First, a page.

Overview of the Book of Genesis

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Overview of the Book of Genesis
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Overview of the Book of Genesis

Author: The author is Moses.

Purpose:

To teach the Israelites God's design for them as a nation through the background of early world history and the lives of their patriarchs.

Date: c. 1446-1406 B.C.

Key Truths:

  • Although sin corrupted the ideal world Israel's God had created, redemption would come through God's chosen people.
  • The lives of Abraham, Isaac and Jacob provide many insights into the nature of God's covenant with his people and their hope for the future.
  • The lives of Joseph and his brothers reveal the ways in which the people of God are to relate to each other and to the world.

Author:

Because this book is part of the unified Pentateuch, establishing its authorship cannot be entirely separated from the composition of Exodus, Leviticus, Numbers, and Deuteronomy (see "Introduction to the Pentateuch"). Evidences for Genesis itself suggest that, as is the case with the rest of the Pentateuch, Moses, under the Holy Spirit's inspiration, gave the book its essential substance; therefore, he may correctly be called its author. Later inspired editors modernized and supplemented it in a number of places to form the book as we have it today.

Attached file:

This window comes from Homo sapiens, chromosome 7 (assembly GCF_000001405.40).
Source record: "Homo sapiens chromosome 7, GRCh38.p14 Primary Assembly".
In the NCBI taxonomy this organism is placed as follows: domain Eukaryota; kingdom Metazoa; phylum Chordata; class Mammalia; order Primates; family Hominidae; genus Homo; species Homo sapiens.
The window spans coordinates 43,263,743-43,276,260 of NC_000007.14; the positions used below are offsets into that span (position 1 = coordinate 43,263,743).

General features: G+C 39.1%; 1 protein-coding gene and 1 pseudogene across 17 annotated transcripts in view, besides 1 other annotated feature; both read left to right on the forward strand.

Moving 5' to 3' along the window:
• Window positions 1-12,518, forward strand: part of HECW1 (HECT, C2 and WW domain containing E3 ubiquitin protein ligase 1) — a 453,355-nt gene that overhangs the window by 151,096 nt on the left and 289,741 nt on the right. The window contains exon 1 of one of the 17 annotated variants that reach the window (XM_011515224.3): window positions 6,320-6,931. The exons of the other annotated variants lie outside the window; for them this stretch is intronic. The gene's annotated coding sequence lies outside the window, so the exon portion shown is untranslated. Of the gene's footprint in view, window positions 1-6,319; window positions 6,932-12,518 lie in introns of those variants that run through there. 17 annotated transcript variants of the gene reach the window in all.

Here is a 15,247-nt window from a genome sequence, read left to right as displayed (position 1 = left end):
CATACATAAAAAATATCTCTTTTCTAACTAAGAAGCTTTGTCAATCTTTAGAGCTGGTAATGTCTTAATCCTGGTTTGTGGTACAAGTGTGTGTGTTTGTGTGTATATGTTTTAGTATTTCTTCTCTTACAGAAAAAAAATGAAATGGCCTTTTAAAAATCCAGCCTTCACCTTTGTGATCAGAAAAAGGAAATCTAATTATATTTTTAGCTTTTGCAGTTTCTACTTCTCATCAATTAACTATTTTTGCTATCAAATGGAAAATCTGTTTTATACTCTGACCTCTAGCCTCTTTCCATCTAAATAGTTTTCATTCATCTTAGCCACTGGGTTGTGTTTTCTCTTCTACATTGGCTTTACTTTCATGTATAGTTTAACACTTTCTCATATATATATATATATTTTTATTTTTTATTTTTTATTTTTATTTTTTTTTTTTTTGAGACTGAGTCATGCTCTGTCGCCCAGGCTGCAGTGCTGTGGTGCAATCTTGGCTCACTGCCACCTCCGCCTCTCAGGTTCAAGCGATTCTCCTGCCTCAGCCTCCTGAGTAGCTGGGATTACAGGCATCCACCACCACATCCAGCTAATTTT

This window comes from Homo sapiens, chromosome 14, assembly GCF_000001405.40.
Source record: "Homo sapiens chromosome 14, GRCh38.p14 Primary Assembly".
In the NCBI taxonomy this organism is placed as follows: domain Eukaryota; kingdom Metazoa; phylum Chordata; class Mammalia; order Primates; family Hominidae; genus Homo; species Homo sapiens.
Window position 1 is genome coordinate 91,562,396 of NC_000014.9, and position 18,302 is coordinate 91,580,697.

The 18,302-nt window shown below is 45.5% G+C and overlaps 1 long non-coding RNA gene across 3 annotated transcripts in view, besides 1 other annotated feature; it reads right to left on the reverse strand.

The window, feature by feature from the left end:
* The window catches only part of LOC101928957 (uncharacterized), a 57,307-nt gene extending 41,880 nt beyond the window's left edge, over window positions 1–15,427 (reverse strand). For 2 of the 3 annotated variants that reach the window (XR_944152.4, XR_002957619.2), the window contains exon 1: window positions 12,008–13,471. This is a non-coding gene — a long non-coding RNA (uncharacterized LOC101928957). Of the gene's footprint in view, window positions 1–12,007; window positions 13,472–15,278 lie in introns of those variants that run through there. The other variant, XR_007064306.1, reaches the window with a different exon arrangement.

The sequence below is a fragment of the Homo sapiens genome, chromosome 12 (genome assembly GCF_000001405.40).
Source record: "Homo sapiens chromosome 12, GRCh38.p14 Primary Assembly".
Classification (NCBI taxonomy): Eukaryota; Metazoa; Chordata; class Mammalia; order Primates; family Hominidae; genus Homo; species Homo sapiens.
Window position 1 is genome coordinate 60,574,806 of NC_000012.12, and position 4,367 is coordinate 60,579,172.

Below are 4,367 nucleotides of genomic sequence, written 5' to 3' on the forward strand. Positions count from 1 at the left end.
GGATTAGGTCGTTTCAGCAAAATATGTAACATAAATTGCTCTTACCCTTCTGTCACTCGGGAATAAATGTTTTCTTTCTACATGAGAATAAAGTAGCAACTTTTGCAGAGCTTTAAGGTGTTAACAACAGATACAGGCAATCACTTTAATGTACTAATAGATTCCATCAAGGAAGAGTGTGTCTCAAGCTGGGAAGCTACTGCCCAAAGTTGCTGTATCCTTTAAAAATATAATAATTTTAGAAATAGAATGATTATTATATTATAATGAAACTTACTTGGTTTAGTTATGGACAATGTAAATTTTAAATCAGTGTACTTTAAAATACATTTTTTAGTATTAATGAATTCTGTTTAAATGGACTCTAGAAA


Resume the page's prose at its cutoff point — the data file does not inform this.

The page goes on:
It would be arbitrary to exclude Genesis from the New Testament testimony that Moses authored the Pentateuch. More specifically, our Lord said, "Moses gave you circumcision" (John 7:22; see also Acts 15:1), a rite that was uniquely laid out in Genesis 17. It is not surprising that the founder of Israel's theocracy provided this masterful literary composition. Moses' superb training in the courts of Egypt, his exceptional spiritual gifts, and his divine call uniquely qualified him to compose the essential content and shape of the Pentateuch. The founder of Israel's theocracy of necessity would have given Israel its prior history, meaning and destiny, as well as its laws. Nearly every significant political and/or religious community in the ancient world retained accounts of its defining origins. In much the same way, Genesis furnished the theological and ethical underpinnings of the Torah: Israel's unique covenantal relationship with God (Deut. 9:5). Moreover, since creation myths were basic to pagan religions, it is reasonable to expect Israel's founder to have provided the Genesis creation account to counter them (see notes on Gen 1:1-2:3).